Four years ago my wife and I made the decision to stop feeding therapy and accept that our now eleven-year-old son Bobby would eat via G-tube for the rest of his life. Our decision was primarily based on the fact that Bobby’s oral aversions made feeding therapy a constant struggle. The trauma we were causing him by pushing oral feeding outweighed any concerns we had about keeping the G-tube. Four years in, we are even more convinced that we did the right thing.
Nutrition and Weight
Bobby has Down syndrome. Many children with his diagnosis have oral sensory issues and only consume a limited number of food items. Meeting protein or vegetable requirements can be difficult in some cases. Because Bobby has other medical problems, most notably a congenital heart defect and liver disease, being able to provide him with a balanced diet has been key to maintaining his overall health.
Adolescents with Down syndrome are also prone to obesity. At the age of ten, Bobby’s metabolism slowed down and he began gaining body mass even though his calorie intake was stable and he was growing steadily. We were able to decrease his calories without causing him any distress, and he now is at a healthy weight.
When we first made the decision to keep Bobby on a G-tube, one of our major concerns was that it tied him to a nurse when he participated in activities outside our house.
As Bobby gets older, we realize that over the long haul the G-tube will allow for complete independence relative to eating. Preparing the Elecare is as simple as counting scoops into a bottle and mixing with water. We have used Occupational Therapy time to teach him how to hook up an extension tube to the Mic-Key button style feeding tube he uses. He takes his feeds by gravity so there is no pump to master. I expect that he will be completely independent by the time he’s in high school, something that wouldn’t likely be the case if he needed to learn to cook.
The most unexpected benefit of our decision to stop feeding therapy was that Bobby became curious about eating food orally. Once the pressure was removed, he began to experiment, first by taking small bites of soft food like hummus and mashed potatoes, and now moving on to a larger variety of easily manipulated foods. We even started feeding therapy again, with the strict parameter that Bobby decides what and how much he would eat.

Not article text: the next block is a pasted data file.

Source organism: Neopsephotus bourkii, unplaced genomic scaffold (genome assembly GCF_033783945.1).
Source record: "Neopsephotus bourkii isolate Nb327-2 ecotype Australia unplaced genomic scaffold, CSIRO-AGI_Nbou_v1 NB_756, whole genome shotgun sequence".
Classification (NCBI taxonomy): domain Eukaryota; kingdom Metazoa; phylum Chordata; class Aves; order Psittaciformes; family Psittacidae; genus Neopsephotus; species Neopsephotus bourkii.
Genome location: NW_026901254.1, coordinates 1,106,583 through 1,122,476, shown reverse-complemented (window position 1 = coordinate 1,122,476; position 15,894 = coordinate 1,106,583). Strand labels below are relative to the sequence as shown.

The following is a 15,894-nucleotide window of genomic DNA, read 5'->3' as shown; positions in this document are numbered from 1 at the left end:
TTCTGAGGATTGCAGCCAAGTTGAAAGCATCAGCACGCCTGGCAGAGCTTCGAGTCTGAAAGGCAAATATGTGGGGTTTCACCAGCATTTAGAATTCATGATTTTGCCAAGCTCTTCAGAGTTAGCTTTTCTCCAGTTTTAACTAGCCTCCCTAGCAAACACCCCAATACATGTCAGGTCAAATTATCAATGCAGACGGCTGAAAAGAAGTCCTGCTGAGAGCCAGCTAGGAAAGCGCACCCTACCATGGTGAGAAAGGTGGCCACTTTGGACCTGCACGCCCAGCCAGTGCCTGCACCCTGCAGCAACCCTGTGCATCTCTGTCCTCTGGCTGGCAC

He still doesn’t take in significant calories (less than 50 a day). He shows no inclination to move beyond his current level of eating. But his new receptiveness to oral eating does allow him to take part in the social aspect of meals. He loves getting a tray lunch at school, especially on bean and cheese burrito day!
We still run into people, including doctors, who are concerned about our decision. Generally, these people do not doubt the health benefits of the G-tube feeds, but are concerned that we are depriving Bobby by not letting him experience the pleasure of good food.
I get it. I love a wide variety of foods and it would be a loss for me to have to move to a diet of Elecare along with a few tastes of table food. But it’s different for Bobby. He’s been tube fed since he was one month old. He associates a gravity bag and IV pole with the comfort of mealtime. Oral eating, while finally pleasurable, has never been a source of sustenance for him.
Objections from others no longer bother me because by removing pressure on Bobby to eat orally, we’ve been able to place his eating decision firmly in his hands. When he wanted to explore soft foods, we supported him both by providing a variety of choices and by seeking help from an Occupational Therapist to make sure he was eating safely. He now gets a lot of enjoyment sampling foods at mealtime but shows no desire to learn how to eat enough to replace his Elecare feeds. Giving him the control has liberated me from any feelings of guilt. We’re all happy with how things work.